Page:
But never mind flat. I had to drink flat and diluted 7-Up.
This was my main prop in yesterday’s shoot:
The cup was at first filled with 7-Up. Throughout the day, we had to keep changing the water level in the cup for continuity purposes because scenes aren’t usually shot in chronological order. Plain distilled water was used for refilling the cup. By the end of the day, the 7-Up had become very diluted, plus all the gas had escaped.
I had to drink some of that.
Not that it was gross or anything but, just so you know, diluted flat 7-Up isn’t exactly a great choice of beverage.
We did our filming at East Coast Lagoon. There was sunny rain early in the morning.
It doesn’t look like it in the picture but I was freezing because it was also very windy.
The rest of the day was great, though. The rain stopped and it was nice and cool all day. I didn’t break a single bead of sweat. It was so comfortable filming there with the abundance of food and drink, shelter and seats, and great company.
The weather was also great for tracking shots because laying out tracks for the camera is pretty hard work and something you wouldn’t want to do under a sweltering sun.
Remember I said I was doing two short films for NYU Tisch Asia graduate film students? This is the second one with the same crew, except that they all swap duties in every film they make so that they get to experience all the different jobs in a production.
Nicolas (above, left) was my director in the previous film but now he’s the DOP. Eric (right) is DOP-turned-grip.
That’s really cool for me because I get to relate to everyone differently, so it’s interesting.
You know like how you form different levels of relationships with different colleagues depending on the type of interaction you get with each person?
For example, say, there’s this guy who’s your boss for a week. You take orders from him. Then, the next week, he’s the department secretary. He helps you make appointments or whatever. Suddenly you’re relating in a different way! So it’s kinda like that.
Basil (above, right) is the director of my second film. He was the grip in my first.
The only person whose role never changes is Fish.
Fish always plays my boyfriend. Haha.
Fish was a sad boy during the shoot.
I only had to drink diluted flat 7-Up. He had to face a mug of beer all day without getting to drink it because he didn’t have any scenes requiring him to actually drink his prop. (Beer was poured down the drain when the mug needed to be emptier.)
What must it have been like!
15 thoughts on “Flat 7-Up doesn’t taste very good”
wat did Alexa do in Nic’s film?
and excuse me hor, you said it yourself…i’m your “plaything” in this one, not “boyfriend” :P
btw… the more i look at it…i look like an off-duty security guard in that shirt with those ‘buttonflaps’ on the shoulders…
What’s the deal with 7-Up or soda pop for that matter?
Was there a close enough shot to spot the bubbles in the drink? If so, then how to justify the lack of bubbles in subsequent scenes when it goes all diluted and flat?
Gene: Alexa was the one who looked after the camera and changed the lens. One of the ADs, not sure whether 1st or 2nd.
Well, plaything… boyfriend… same thing lah! Hahahaha.
I don’t think agree about the shirt. I think it looks very nice! ;)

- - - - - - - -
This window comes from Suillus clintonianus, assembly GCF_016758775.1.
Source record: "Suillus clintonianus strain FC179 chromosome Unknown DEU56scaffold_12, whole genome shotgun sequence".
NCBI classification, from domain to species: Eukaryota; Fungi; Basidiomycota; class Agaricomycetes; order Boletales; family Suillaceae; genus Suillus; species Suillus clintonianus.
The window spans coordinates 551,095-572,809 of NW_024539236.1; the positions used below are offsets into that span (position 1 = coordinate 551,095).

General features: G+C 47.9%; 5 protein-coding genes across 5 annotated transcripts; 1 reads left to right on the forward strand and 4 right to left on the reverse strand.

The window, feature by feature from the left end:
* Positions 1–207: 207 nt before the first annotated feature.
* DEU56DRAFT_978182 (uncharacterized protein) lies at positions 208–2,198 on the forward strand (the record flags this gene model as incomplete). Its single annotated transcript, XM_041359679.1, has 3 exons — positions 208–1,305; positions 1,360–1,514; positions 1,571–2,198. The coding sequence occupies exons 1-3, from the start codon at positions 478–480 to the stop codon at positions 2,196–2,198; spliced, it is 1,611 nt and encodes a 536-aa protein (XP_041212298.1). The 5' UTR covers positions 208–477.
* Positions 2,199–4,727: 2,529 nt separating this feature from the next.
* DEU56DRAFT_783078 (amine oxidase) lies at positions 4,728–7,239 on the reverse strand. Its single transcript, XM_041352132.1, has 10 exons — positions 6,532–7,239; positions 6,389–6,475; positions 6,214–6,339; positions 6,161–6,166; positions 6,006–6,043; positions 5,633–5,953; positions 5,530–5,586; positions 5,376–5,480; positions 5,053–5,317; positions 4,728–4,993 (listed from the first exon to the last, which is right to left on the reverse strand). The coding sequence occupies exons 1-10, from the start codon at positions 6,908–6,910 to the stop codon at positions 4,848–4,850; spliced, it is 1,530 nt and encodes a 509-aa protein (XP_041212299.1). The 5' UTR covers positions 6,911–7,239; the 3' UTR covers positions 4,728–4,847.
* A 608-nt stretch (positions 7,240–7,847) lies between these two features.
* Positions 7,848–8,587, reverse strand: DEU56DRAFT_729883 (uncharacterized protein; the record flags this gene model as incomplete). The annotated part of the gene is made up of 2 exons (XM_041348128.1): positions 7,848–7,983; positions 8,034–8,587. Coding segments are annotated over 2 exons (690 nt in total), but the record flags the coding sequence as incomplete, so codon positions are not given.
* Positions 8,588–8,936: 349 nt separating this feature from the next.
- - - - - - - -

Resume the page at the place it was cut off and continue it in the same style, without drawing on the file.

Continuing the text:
JayWalk: Yeah, there were some close-ups so you could see the bubbles, so 7-Up was needed for that. In certain scenes when it wasn’t clear, then it didn’t really matter if it was flat.
Was it really THAT important that the water in the glass must have fizz? How does that affect the overall plot?
Don’t mean to nit-pick but I just find the overall rationale a bit funny funny lor. Then again, I am an lay person who knows as much about making a movie as the next caterpillar.
Honestly, does it affect the plot that much if you’re drinking Coke or 7 Up or 8 Down?
Ohhh, there’s Fish again. Looks kinda serious in that pic. FYI, I’m still interested, why ‘Fish’? :D
Wah.. beer so close yet so far… ARGH!!!!!
But hor… beer down the drain like BEER going to the fish….. errr… :p
JayWalk: Sometimes, shots are done for artistic value and not for plot. People don’t actually notice many painstaking details in films, but those make films better in ways that might be too subtle to tell but are important to have around.
In the case of the fizz, it might not affect the plot directly, but it can invoke certain feelings (depending on the way the scene is shot and edited) or create subtext that makes the film richer.
Derrick: Huh? Of course not. The main thing I was talking about was the fizz, and not the brand of drink. :P
modchip: Well, I don’t think he’s going to tell you. He’s never told me all this time I’ve known him. :P
arachno: Haha, so you understand.
this much i can say…i was fish before liangjingru was fish :)
i still owe you a drink hor? if i told you the story behind my name, could we call it even :p
Fish: Nope! I don’t really care why your name is Fish. A name is just a name wat. The person is more important than the name, right? ;) I want to claim my drink!! Haha.
QY: I support you… go for the drink… more practical leh… :)
alas…guess there’s no way i’m gonna ‘wriggle’ my way out of this one right? so, whenever you get thirsty then….:)
“this much i can say…i was fish before liangjingru was fish”
Nice answer mr. Fish! :D
arachno: Haha, thanks! I think so too :P
Fish: Looking forward to it! ;) I need to pass you your photos too.
Flat, diluted 7-UP and wasted beer! What has the entertainment industry come too?